There are primarily two types of asset protection trusts.
Self-Settled Asset Protection Trusts
The first type of trust is one in which a person creates the trust for the benefit of himself or herself. This is known as a self-settled asset protection trust. At common law, it was impermissible to put your own money in a trust to protect it from creditors. Accordingly, up until 1997, if you wanted to create a self-settled asset protection trust, you would need to set it up in another country. These were typically referred to as offshore asset protection trusts and were quite popular with ultra high net worth individuals. Today, there are sixteen states that allow self-settled asset protection trusts, with the most common being in South Dakota, Delaware and Nevada. To some extent, Alaska, which had been the leader, has fallen out of favor for a variety of reasons.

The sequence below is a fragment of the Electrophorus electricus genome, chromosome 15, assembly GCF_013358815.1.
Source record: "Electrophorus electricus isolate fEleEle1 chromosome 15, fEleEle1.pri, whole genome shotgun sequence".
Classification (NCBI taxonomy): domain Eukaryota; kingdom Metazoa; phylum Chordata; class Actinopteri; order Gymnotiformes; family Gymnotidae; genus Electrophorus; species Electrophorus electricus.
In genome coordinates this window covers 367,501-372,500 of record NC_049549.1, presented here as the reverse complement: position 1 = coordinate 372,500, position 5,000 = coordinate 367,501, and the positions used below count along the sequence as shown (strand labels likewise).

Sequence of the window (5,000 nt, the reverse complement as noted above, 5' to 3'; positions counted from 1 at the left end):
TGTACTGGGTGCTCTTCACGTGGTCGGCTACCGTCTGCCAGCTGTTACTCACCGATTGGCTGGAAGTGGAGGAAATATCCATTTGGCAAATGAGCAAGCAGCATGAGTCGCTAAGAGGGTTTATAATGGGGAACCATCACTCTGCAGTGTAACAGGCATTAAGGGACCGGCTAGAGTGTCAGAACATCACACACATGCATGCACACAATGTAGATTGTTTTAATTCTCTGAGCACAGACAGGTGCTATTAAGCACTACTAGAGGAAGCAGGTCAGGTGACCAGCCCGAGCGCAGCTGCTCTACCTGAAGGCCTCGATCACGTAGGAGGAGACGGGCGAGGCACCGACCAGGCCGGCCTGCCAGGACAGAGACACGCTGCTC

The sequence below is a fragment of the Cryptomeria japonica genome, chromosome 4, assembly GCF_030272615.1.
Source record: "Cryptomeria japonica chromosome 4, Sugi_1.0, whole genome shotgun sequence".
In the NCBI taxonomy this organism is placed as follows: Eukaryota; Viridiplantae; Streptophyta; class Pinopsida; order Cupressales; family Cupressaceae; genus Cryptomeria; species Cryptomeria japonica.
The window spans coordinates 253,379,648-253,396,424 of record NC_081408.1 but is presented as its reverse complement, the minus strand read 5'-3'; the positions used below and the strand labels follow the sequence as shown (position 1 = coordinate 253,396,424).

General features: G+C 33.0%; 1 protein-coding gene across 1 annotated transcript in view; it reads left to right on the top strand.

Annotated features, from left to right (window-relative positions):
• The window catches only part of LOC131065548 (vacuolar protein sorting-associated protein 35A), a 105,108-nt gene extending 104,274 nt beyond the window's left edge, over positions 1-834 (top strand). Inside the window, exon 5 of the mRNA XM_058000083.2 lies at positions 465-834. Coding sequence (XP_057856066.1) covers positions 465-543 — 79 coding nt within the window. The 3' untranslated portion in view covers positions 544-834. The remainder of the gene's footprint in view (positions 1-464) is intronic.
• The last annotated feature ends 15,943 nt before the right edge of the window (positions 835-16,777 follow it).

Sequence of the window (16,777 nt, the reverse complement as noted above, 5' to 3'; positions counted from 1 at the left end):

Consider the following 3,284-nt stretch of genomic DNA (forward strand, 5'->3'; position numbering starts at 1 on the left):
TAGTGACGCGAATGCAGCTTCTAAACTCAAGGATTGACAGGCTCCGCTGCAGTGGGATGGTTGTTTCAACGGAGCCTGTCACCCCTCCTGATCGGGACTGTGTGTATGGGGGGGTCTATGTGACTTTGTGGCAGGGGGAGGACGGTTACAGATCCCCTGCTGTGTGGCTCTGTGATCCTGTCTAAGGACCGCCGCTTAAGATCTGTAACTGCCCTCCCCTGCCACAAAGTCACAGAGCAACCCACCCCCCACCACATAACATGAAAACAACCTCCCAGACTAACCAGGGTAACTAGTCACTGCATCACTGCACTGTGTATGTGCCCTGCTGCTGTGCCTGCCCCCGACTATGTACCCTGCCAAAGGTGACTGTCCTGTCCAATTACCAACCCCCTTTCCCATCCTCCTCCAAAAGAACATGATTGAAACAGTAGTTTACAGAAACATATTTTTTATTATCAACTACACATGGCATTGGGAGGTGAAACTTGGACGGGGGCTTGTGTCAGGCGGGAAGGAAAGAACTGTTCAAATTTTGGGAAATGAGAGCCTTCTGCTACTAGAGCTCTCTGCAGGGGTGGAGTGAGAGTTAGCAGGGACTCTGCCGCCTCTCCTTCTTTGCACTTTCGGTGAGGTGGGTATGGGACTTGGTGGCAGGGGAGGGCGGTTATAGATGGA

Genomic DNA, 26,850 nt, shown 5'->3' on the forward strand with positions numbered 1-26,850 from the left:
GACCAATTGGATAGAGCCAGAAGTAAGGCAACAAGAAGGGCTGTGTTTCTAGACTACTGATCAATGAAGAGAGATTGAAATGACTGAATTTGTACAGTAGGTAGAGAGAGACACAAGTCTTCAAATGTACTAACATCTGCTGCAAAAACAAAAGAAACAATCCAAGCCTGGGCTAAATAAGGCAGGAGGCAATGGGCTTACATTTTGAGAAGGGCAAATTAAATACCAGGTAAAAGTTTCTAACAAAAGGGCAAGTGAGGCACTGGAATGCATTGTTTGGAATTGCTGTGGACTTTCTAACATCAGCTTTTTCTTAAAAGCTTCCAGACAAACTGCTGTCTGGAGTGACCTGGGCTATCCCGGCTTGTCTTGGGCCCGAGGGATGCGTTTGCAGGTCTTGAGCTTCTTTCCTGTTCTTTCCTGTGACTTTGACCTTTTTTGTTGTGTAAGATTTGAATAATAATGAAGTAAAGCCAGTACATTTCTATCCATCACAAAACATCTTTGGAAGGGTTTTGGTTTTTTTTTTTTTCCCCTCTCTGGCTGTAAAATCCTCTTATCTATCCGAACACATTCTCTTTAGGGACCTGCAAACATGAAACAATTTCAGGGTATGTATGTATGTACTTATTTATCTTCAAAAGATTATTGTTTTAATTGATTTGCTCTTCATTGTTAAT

Third Party Asset Protection Trusts
The second (and more common) type of trust is one in which a person creates a trust for the benefit of other people, usually the person’s heirs. This is known as a third party asset protection trust. Third party asset protection trusts are frequently created in conjunction with a client’s overall trust plan. Specifically, it is quite common to form a life insurance trust as an asset protection trust. There is usually no need to send third party asset protection trusts offshore as they are highly protected from creditors. However, a tax advantage may be had by creating them in another country.
We WILL NOT help you to transfer assets subject to a claim from an existing creditor, so please do not ask